110 Roxy Cahoon Road
Owned By: Town of Plymouth
According to the Plymouth Trails Guide, the Herring Pond Wampanoag tribe referred to the area around the south and west of Great Herring Pond as Comassakumkanit. The tribe has inhabited the area for thousands of years. Read more on the tribe’s website.
English settlers renamed the area Bourndale. (Camp Bournedale is just down the road.) The trail intersects with a historic cart path known as Valley Road, which once connected to Bourne. According to the Plymouth Trail Guide, “It leads southwest toward the infamous ‘Thousand Acres’ which is a very large tract of undisturbed forest which owes its preservation to a Byzantine tangle of deed irregularities.”
The 0.8-mile out-and-back trail is level for the first half mile and then turns sharply downhill. There is a T-intersection at the bottom of the hill, where the trail joins the wider Valley Road, which extends in both directions, and once connected to Bourne. The property boundaries are easy to miss.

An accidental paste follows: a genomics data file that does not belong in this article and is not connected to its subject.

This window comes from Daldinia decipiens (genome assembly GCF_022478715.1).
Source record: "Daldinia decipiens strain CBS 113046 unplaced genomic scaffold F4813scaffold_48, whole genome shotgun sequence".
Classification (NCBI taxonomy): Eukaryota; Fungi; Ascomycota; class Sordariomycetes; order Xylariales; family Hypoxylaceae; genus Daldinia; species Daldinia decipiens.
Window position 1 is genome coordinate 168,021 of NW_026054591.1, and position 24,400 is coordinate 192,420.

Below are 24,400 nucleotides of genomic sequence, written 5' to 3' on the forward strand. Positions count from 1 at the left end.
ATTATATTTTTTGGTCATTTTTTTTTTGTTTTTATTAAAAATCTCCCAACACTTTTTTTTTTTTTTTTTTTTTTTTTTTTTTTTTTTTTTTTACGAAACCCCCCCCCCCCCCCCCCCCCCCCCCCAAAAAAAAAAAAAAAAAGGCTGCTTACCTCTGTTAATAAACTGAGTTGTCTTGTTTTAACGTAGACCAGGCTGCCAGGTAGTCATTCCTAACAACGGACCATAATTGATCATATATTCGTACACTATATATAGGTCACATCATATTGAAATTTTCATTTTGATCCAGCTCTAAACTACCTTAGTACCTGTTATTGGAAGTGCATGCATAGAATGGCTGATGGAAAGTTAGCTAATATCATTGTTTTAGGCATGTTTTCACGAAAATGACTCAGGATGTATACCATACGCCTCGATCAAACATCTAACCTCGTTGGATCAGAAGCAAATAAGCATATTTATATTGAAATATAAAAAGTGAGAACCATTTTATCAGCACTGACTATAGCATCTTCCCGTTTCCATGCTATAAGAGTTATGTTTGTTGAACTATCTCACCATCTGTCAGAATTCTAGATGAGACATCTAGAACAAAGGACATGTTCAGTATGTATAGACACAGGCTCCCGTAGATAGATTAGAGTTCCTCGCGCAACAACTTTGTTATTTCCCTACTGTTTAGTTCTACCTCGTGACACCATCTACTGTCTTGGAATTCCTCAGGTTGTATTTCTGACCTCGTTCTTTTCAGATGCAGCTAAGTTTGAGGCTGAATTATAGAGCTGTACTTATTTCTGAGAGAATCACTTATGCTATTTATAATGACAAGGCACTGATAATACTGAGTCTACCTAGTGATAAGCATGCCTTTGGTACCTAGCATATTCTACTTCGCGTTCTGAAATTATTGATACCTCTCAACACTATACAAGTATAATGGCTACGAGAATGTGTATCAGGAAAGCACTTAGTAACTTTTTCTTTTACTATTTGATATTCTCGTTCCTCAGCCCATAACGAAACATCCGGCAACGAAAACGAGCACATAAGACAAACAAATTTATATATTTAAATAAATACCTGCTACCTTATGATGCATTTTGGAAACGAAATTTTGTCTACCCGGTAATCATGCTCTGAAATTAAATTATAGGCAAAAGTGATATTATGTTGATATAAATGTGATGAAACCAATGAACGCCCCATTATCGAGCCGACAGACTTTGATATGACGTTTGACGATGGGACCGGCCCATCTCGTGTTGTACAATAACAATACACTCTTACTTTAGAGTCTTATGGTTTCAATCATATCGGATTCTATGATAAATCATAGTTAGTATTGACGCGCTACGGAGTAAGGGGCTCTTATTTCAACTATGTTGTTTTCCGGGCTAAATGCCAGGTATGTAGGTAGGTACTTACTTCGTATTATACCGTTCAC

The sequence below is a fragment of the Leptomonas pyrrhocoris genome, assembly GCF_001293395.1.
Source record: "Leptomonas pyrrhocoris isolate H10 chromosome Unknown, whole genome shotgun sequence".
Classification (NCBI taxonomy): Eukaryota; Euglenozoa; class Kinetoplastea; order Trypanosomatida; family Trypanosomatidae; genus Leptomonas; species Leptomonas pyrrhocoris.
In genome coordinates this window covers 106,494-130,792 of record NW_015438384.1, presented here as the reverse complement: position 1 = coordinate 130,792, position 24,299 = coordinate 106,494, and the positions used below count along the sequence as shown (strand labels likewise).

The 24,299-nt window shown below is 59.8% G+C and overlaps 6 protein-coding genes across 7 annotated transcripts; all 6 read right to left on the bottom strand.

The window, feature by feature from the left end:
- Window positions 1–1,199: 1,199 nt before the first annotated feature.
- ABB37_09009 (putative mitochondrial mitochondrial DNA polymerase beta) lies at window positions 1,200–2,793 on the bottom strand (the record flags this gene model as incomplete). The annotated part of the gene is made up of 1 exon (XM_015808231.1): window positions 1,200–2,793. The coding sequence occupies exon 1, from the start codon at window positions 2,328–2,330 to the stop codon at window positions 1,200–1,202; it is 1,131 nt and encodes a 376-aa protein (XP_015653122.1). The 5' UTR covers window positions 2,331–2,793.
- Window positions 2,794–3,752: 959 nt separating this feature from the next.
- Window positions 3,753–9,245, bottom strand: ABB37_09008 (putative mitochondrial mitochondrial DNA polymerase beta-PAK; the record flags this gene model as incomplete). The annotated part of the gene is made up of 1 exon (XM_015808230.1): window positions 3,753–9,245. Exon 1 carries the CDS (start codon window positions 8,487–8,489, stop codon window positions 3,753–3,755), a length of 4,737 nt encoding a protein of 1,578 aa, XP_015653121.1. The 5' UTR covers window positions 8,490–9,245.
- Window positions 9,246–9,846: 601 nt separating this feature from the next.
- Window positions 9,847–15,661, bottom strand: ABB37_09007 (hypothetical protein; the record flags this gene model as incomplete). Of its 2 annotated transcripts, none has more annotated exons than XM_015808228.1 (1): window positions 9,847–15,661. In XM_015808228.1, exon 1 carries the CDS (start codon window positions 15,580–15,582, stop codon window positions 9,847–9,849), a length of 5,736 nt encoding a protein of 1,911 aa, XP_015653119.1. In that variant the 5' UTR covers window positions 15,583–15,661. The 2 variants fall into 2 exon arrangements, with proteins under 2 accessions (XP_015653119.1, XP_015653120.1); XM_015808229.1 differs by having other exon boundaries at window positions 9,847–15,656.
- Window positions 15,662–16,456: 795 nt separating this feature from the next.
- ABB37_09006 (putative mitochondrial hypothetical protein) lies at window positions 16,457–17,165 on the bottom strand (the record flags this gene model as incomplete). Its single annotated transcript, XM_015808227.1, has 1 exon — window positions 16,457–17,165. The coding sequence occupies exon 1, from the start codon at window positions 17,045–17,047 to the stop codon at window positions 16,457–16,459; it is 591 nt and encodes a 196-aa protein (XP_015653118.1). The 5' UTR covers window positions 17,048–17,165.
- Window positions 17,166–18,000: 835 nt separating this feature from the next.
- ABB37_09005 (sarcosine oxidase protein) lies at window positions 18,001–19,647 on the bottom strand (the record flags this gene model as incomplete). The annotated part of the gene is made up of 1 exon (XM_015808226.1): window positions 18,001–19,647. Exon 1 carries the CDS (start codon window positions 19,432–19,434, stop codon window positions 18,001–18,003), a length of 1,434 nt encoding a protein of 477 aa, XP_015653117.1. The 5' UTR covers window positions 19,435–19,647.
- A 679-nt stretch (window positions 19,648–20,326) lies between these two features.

Habitats and Wildlife
The woods here are composed primarily of oak and pitch pine. There are some beech and sassafras trees as well. The understory contains lots of fern, blueberry, and sweet pepperbush. The sandy soil is barely concealed beneath the leaf litter. This is a quiet place, relatively undisturbed, and ideal for birding.
This property is within the Herring River watershed of Plymouth and Bourne. The waters here flow south into Great Herring Pond, which drains to Herring River and eventually Buzzards Bay.
Historic Site: No
Boat Launch: No
Size: 187 acres
Hours: Dawn to dusk
Parking: Small on-site parking lot (4 vehicles)
Trail Difficulty: Easy, Medium
Dogs: Dogs must remain on leash. Scoop the poop!
Boat Ramp: No
ADA Access: No
Scenic Views: Yes
Waterbody/Watershed: Herring River (Bourne) watershed